If you believe everything you read in Spanish newspapers, Marcus Rashford is on Barcelona’s radar.
That is Marcus Rashford who last season scored 10 goals for Manchester United in the Premier League. Seem like a stretch? It may well be.
But there are two ways of looking at the Wythenshawe 21–year-old’s record. The first, if you are of a critical persuasion, is to point out that such a return is a million miles away from the top flight’s elite.
There was a three-way tie at the peak of the domestic scoring charts between Liverpool duo Mohamed Salah and Sadio Mane and Arsenal’s Pierre-Emerick Aubameyang. Each of those three managed to net 22 times – more than twice as many as Rashford.
Then came City’s Sergio Aguero, on 21, Leicester’s Jamie Vardy on 18 and both Aguero’s team-mate Raheem Sterling and Tottenham’s Harry Kane on 17. None of the above would come as a real surprise.
However, a look further down the list would suggest that this was not Rashford’s finest year. Everton’s Gylfi Sigurdsson and Brighton’s 35-year-old Glenn Murray (13) were both above the homegrown forward, as were Burnley’s Ashley Barnes and Crystal Palace’s Luka Milivojevic (12), not to mention Newcastle’s Salomon Rondon and relegated Fulham’s Aleksandar Mitrovic (both 11).
There is another way of looking at it.
The perception at Old Trafford is that this was a season ruined by negative tactics and a staggering lack of fitness.
Ole Gunnar Solskjaer believes that the immediate bounce provided when he replaced Jose Mourinho was a result of the players’ ability to carry out his high-energy style to a tee.
The Norwegian believes the subsequent cliff fall was down to that lack of fitness hitting home. Around that honeymoon period, Rashford scored six times in eight starts, a return which marked the best form of his career.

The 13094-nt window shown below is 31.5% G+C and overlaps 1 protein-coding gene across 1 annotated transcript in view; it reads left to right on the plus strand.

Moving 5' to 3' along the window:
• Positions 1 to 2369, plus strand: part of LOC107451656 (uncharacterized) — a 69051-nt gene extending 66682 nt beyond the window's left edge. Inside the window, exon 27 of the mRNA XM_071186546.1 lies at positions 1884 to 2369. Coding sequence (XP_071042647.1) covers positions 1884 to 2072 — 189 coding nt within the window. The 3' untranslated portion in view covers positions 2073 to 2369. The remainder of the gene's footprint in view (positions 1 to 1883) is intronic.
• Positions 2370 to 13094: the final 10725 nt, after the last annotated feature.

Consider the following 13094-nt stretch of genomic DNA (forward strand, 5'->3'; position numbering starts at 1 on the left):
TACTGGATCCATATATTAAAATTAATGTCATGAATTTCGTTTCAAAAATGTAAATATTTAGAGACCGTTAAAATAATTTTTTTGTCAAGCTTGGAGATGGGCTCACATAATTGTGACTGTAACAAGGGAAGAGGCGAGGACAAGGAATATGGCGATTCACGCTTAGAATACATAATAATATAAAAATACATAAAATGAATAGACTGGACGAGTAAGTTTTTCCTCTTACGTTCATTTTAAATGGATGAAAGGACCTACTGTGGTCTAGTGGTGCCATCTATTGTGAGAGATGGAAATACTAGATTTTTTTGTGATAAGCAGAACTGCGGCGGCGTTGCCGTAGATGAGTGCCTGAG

Those who believe in Rashford could also point to his England form. Three goals in six games, including a key strike in Spain, would suggest that the player is not the problem. Under Gareth Southgate’s guidance, Rashford has often looked reborn on national duty.
His age remains a factor. Given the amount of time he has spent in and around the first team it is easy to forget that this is still a young player. Whatever side you take, there can be no denying that this a huge year awaits. A conclusion will be easier to reach at the end of it.
Unless it was mind games, Solskjaer is confident. Last season, admittedly following prompting from reporters, he challenged Rashford to become United’s all-time leading scorer. The current holder, Wayne Rooney, holds that title, with 253 goals.
If that is to be the case then Solskjaer’s employers will need to sort out a new contract. Insiders say that the interest from Barcelona amounts to the club monitoring the form and progress of a player who burst onto the scene as a 17-year-old four years ago.
Rashford’s existing deal expires next year although there is an option to extend for a further year. Attempts to lengthen his stay with a long-term agreement are currently ongoing.
Solskjaer is keen to get it sorted. He wants to build his team around the likes of Rashford and Paul Pogba. Much will also depend on the situation with Romelu Lukaku. Solskjaer has previously said that he believes Lukaku and Rashford could strike a lethal partnership.
In theory, that makes sense. The Belgian provides the muscle and presence while Rashford adds the pace and panache.
It has not often worked out like that. Lukaku’s future remains in the air. Should he go, Rashford is likely to take ownership of the role in the centre, although a look at the scoring charts would suggest that not playing in the middle cannot be used as an excuse.
Fitness will also have an impact. Rashford bleeds United red. There were suggestions on occasions last season that he was playing through the pain barrier when rest may have been a wiser option. If he can stay injury free then his record should improve.
Whatever unfolds, Rashford will need to score more than 11 Premier League goals. This needs to be his year.